What can I say about Raiders of the Lost Ark which hasn't already been said? (Let me tell you, not much.) The creators of Star Wars and Close Encounters of the Third Kind, two films which embraced technology and the future, take a giant step backwards here, making a film which is a homage to the Saturday-matinee serials of the 1930s and '40s. Yet, somehow, the whole thing works. The lynchpin of the film is, of course, the character of Indiana Jones himself. The idea of a man who is both a scholar and an adventurer has just the right balance of reality and everyman-fantasy to make him incredibly popular and likable. Indy is smart, tough, and good with the ladies. Of course, Raiders of the Lost Ark is a great adventure film as well. Granted, the film comes off as a bit slow, when compared to today's films, but that's OK. The movie has great characters and the many action set-pieces are still classics, most of which we all know by heart. Raiders of the Lost Ark laid the groundwork for future films like Stephen Sommers' The Mummy and remains an icon of action/adventure films.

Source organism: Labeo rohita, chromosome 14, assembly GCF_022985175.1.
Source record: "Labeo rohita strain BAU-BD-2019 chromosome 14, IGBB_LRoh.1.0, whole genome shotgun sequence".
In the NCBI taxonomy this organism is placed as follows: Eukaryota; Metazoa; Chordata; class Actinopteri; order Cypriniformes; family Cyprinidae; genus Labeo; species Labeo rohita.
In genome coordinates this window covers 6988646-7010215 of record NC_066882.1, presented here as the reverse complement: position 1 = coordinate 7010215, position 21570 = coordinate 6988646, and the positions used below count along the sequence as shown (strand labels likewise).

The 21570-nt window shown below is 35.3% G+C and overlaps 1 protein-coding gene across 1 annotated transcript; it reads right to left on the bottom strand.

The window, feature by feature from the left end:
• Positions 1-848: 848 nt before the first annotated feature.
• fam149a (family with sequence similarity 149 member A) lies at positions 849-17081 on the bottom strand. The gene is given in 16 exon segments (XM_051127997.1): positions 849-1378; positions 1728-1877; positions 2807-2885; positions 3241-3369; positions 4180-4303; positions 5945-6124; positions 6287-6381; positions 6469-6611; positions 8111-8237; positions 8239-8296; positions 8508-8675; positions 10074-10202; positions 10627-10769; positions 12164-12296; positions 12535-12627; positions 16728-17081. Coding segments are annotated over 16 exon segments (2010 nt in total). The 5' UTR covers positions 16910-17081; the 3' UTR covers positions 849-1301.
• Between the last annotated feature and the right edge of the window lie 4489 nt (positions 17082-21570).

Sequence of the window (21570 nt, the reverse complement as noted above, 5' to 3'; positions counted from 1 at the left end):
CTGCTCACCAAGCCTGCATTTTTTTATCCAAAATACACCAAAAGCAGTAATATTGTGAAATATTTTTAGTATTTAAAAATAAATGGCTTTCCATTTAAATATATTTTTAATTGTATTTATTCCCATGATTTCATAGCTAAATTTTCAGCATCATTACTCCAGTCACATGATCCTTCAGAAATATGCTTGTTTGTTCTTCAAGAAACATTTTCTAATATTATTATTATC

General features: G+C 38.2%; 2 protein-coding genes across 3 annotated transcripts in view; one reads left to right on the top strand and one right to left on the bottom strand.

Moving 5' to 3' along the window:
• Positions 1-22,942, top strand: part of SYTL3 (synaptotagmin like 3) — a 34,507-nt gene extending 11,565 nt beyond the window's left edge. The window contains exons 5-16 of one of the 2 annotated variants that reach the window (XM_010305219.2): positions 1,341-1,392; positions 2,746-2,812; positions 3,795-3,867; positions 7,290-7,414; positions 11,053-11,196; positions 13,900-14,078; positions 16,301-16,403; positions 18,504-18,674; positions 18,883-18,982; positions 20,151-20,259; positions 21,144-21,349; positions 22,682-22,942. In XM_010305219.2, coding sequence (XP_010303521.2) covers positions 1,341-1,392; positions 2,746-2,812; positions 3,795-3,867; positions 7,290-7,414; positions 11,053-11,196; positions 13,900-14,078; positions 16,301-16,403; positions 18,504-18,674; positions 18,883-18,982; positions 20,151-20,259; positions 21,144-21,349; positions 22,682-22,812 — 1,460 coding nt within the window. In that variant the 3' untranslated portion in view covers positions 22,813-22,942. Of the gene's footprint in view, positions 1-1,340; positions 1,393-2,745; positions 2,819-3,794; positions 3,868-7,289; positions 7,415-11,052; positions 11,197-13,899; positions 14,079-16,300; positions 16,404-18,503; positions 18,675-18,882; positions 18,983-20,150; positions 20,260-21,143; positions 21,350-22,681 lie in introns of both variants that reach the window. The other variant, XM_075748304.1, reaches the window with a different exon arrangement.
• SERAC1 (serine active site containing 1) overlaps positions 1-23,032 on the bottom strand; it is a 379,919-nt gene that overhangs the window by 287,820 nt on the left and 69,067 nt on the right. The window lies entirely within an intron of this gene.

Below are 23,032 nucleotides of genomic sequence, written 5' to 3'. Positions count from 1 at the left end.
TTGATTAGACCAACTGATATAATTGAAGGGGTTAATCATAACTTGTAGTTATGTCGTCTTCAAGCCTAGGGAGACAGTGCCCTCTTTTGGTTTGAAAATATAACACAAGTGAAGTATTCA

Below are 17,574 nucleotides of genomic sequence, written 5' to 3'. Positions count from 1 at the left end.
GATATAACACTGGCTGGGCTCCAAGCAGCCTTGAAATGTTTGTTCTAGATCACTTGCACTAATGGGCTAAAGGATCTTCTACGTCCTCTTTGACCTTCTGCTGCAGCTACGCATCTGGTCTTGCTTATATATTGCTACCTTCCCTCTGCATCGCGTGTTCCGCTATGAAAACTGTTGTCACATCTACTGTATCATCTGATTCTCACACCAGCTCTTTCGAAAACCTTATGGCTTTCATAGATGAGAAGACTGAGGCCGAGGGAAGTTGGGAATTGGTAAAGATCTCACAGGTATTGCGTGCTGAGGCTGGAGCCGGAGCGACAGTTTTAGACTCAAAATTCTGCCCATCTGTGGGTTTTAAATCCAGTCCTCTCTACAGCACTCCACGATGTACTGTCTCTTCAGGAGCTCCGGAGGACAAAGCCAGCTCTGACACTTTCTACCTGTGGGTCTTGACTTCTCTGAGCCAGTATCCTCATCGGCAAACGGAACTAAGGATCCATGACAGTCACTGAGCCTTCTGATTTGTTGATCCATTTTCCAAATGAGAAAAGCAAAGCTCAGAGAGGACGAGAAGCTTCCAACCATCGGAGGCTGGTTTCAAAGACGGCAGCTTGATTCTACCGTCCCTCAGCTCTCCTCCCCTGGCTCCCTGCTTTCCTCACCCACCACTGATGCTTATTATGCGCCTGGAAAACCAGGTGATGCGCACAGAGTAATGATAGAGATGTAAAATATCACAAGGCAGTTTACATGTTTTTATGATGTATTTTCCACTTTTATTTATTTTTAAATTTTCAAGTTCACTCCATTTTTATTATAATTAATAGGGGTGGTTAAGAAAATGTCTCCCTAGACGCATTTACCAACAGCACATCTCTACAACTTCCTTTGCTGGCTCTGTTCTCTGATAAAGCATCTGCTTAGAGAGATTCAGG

As Raiders of the Lost Ark made a bajillion dollars, a sequel was inevitable (that and the fact that a trilogy was loosely planned from the beginning). So, George Lucas and Steven Spielberg teamed up once again for Indiana Jones and the Temple of Doom. From the outset, they wanted this to be a darker film and they certainly succeeded. Temple of Doom is a prequel to Raiders of the Lost Ark, as it takes place before the events of the first film. The film opens in a Shanghai nightclub, where Indiana is swindled during an artifact trade. A fight ensues, and he escapes the club, taking singer Willie Scott (Kate Capshaw) with him. They meet Indy's young side-kick, Short Round (Ke Huy Quan) and flee Shanghai, only to have their plane crash-land in India. There, they find a village where the children have been enslaved by an evil cult. Indiana, Willie, and Short Round get caught up in this affair, and Indiana takes it upon himself to challenge the cult and save the children.